As any parent knows, dependents are a great way to get tax deductions. Everyone in the U.S. is eligible to receive a “personal exemption” of $3,650 on their taxes. However, if they don’t support themselves (such as children) their personal exemption can be transferred to the person who is actually supporting them (such as their parents) by claiming them as dependents.
Each dependent you list on your tax return gives you the opportunity to reduce your taxable income by $3,650. So if you have people in your household that you support, or who are otherwise dependent upon you, or you and your spouse, you can get a tax break by adding them as dependents. However, there are specific rules that must be met in order for this to occur.
Who Qualifies as a Dependent For Tax Purposes?
1. You can’t be someone’s dependent and claim dependents of your own.
Yes, this sounds a bit circular, but if you are claimed as someone else’s dependent, you can’t claim your own dependents. For example, if Sarah and her son move back in with her mother due to a job loss, and Sarah doesn’t have an income or any other other means of supporting herself, the grandmother might qualify to take Sarah as a dependent. However, Sarah cannot then list her son as her dependent – he might actually be the dependent of the grandmother, if she provides his support.
2. The dependent must be a citizen of the United States, or a resident of the United States, Canada, or Mexico.
Even if a potential dependent is your relative, he or she must meet one of these criteria in order to qualify for getting a personal tax exemption from the government.
3. The dependent can be married, but can’t file as “married filing jointly” with his or her spouse.
So in the example above, if Sarah was married when she moved in with her mother, she and her husband must file separately in order for the grandmother to claim her as a dependent. Otherwise, if Sarah and her husband file as “married filing jointly,” her husband would end up taking on Sarah as a dependent.
Claiming Children as Dependents
Most of the time when people take dependents on their tax return, they claim their children as dependents. There are four specific criteria that must be met to take a child as a dependent:
- Residency – The dependent must live with you for at least six months out of the year.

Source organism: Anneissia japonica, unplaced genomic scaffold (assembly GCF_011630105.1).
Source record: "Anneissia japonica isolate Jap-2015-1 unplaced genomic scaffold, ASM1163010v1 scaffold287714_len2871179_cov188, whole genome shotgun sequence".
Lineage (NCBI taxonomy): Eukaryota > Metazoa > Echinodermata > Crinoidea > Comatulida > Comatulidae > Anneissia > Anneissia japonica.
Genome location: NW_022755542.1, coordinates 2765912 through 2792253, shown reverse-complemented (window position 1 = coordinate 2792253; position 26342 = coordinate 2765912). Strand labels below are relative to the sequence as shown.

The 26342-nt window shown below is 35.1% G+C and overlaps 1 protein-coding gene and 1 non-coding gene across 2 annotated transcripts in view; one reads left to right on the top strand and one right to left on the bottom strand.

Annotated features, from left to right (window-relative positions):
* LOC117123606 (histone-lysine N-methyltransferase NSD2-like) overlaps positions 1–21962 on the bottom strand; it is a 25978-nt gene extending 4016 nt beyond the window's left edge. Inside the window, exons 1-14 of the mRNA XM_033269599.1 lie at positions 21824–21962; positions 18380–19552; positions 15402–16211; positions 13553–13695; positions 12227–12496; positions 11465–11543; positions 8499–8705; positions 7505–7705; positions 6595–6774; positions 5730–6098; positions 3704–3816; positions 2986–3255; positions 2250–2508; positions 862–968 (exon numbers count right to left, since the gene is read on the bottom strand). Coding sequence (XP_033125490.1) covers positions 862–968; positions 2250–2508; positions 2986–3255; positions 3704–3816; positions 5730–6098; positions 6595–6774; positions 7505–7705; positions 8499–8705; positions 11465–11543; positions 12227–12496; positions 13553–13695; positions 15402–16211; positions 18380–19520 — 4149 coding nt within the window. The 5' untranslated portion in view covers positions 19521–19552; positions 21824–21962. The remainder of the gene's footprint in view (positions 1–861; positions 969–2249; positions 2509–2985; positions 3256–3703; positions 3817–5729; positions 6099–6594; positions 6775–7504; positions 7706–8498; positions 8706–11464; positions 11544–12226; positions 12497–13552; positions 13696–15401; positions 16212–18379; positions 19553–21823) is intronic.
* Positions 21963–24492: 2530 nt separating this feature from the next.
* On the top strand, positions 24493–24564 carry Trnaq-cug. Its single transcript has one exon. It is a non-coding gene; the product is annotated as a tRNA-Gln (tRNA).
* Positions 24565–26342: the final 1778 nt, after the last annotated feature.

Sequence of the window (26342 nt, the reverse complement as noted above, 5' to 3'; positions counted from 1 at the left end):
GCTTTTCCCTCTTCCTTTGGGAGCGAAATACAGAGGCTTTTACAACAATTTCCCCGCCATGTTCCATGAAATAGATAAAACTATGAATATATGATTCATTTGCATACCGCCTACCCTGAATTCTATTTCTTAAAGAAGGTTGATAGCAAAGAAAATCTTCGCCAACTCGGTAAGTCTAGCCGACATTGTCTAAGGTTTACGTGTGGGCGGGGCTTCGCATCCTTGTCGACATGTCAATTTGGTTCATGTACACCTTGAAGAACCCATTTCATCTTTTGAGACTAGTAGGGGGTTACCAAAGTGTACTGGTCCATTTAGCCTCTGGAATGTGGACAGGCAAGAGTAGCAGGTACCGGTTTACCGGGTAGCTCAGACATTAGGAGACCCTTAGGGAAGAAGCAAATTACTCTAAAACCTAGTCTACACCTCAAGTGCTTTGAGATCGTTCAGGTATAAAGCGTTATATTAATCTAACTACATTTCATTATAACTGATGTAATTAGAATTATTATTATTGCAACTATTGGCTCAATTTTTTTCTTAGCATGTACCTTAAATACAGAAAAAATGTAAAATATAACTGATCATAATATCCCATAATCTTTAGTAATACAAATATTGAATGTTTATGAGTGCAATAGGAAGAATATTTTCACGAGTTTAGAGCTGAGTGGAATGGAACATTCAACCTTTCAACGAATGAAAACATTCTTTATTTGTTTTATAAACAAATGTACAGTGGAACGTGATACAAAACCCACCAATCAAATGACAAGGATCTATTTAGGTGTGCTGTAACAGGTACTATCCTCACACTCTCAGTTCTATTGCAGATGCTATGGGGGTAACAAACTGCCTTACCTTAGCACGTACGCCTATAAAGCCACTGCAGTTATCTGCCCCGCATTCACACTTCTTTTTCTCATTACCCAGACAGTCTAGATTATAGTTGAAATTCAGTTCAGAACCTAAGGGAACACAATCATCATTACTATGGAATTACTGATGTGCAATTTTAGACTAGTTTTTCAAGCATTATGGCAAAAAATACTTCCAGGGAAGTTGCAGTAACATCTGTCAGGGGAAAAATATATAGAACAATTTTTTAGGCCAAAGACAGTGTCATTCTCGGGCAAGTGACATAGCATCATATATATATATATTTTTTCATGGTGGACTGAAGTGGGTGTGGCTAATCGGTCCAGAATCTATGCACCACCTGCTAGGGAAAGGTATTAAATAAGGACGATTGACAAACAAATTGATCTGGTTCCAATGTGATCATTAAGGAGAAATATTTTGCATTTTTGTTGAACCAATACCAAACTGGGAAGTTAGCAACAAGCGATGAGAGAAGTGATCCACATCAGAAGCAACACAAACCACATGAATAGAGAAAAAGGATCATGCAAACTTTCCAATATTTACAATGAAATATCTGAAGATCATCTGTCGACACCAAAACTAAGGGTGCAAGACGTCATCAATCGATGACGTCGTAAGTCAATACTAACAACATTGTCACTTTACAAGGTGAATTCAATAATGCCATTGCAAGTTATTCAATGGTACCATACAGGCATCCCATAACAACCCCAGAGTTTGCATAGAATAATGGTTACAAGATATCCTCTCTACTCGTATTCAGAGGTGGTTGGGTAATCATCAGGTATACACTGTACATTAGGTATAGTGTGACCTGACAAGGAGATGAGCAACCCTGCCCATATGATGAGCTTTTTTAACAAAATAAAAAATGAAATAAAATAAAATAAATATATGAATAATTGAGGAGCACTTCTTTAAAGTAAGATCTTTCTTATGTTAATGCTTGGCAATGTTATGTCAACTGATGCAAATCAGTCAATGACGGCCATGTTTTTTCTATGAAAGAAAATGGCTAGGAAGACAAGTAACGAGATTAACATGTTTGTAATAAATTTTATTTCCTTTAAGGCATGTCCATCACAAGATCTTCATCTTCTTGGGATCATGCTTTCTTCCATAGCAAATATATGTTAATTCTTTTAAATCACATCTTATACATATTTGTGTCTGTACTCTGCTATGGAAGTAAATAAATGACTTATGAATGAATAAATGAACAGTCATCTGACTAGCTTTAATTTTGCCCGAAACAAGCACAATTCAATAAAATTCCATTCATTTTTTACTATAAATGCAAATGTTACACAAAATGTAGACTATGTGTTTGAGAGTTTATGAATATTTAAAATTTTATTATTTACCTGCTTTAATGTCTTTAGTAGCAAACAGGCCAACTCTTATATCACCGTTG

- Relationship – To qualify as a child, they must be your son, daughter, brother, sister, adopted child, eligible foster child, or a descendant of any of those (such as grandchildren, nieces, and nephews). Step-children and half-siblings also meet this qualification. Brothers and sisters can qualify as children if they meet all these requirements.
- Age – They must be under age 19 at the end of the year, unless they are under age 24 and a full time student. However, any child who is permanently and totally disabled can be claimed as a dependent, even if they are over age 19.
- Support – The child can’t provide more than half of the money for their own support. For example, a young actress or singer might earn more money than her parents, and thus essentially be supporting herself. Another instance would be a child whose care is paid for by a trust fund or other source of money. He would not be eligible to be taken as a dependent.
Claiming Other Relatives or Roommates as Dependents
Other than children, who can you take as a dependent?
The requirements for this are somewhat stricter. Generally, you will be able to take someone as a dependent if they didn’t earn more than $3,650 all year and you provided more than 50% of their support. Relatives whom you are supporting do not have to have lived with you (e.g if you are paying for your grandmother to live in her own apartment.)
However, and this is important, you can also claim a person who is unrelated to you as a dependent if they lived with you for the entire year and earned less than $3,650, and you provided more than half of his or her support.
What Does Support Mean?
The IRS defines support generally as items provided on behalf of an individual. This includes food, lodging, and other necessities like clothing, transportation, day care costs, medical expenses, education expenses, and even luxuries for personal enjoyment (such as video games or haircuts). You must count the fair rental value of any housing you provide, instead of using the mortgage or rent you actually paid.
Each person can only be taken as a dependent by one person or couple filing jointly. The most common situation where this becomes an issue is for divorced couples who share custody of a child. Generally the parent with whom the child lived the most during the year (the custodial parent) is able to take the child as their dependent, but they have the right to waive that option and allow the other parent to take the extra exemption on their taxes. This might be because the custodial parent’s income is lower or because it’s part of the divorce decree. The custodial parent can use Form 8332 to sign over the right to take the exemption to the non-custodial parent, or attach the part of the divorce agreement that deals with this issue in lieu of completing the form. These rules still apply for stepchildren, even after a divorce.
Taking advantage of the dependents tax break can be extremely beneficial financially, as long as you understand and meet the requirements set forth by the IRS.
Do you claim any dependents? How much of an impact have they had on your tax return or tax bill? Share your thoughts in the comments below.
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